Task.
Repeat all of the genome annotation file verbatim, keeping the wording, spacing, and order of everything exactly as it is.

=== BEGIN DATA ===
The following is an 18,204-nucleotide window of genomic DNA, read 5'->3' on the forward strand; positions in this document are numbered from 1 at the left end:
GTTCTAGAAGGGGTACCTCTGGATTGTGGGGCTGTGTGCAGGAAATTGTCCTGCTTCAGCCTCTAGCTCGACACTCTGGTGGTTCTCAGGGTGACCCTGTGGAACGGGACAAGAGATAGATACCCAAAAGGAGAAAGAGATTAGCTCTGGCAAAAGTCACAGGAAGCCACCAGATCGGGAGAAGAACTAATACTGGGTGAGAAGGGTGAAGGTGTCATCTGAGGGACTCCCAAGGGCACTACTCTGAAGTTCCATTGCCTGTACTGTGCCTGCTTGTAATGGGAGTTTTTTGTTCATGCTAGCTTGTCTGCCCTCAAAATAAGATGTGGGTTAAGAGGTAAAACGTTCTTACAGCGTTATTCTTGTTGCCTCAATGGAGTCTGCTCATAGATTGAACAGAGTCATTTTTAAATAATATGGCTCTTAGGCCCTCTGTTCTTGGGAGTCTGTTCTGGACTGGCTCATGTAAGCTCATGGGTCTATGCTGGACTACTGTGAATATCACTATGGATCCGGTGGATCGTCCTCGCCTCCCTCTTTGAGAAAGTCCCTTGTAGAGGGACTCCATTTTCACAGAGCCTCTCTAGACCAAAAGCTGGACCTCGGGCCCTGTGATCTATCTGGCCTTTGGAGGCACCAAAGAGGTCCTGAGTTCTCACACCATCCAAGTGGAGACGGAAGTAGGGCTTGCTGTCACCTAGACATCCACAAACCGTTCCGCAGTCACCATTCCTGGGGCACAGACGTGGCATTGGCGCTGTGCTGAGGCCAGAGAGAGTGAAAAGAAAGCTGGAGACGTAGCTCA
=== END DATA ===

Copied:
The following is an 18,204-nucleotide window of genomic DNA, read 5'->3' on the forward strand; positions in this document are numbered from 1 at the left end:
GTTCTAGAAGGGGTACCTCTGGATTGTGGGGCTGTGTGCAGGAAATTGTCCTGCTTCAGCCTCTAGCTCGACACTCTGGTGGTTCTCAGGGTGACCCTGTGGAACGGGACAAGAGATAGATACCCAAAAGGAGAAAGAGATTAGCTCTGGCAAAAGTCACAGGAAGCCACCAGATCGGGAGAAGAACTAATACTGGGTGAGAAGGGTGAAGGTGTCATCTGAGGGACTCCCAAGGGCACTACTCTGAAGTTCCATTGCCTGTACTGTGCCTGCTTGTAATGGGAGTTTTTTGTTCATGCTAGCTTGTCTGCCCTCAAAATAAGATGTGGGTTAAGAGGTAAAACGTTCTTACAGCGTTATTCTTGTTGCCTCAATGGAGTCTGCTCATAGATTGAACAGAGTCATTTTTAAATAATATGGCTCTTAGGCCCTCTGTTCTTGGGAGTCTGTTCTGGACTGGCTCATGTAAGCTCATGGGTCTATGCTGGACTACTGTGAATATCACTATGGATCCGGTGGATCGTCCTCGCCTCCCTCTTTGAGAAAGTCCCTTGTAGAGGGACTCCATTTTCACAGAGCCTCTCTAGACCAAAAGCTGGACCTCGGGCCCTGTGATCTATCTGGCCTTTGGAGGCACCAAAGAGGTCCTGAGTTCTCACACCATCCAAGTGGAGACGGAAGTAGGGCTTGCTGTCACCTAGACATCCACAAACCGTTCCGCAGTCACCATTCCTGGGGCACAGACGTGGCATTGGCGCTGTGCTGAGGCCAGAGAGAGTGAAAAGAAAGCTGGAGACGTAGCTCA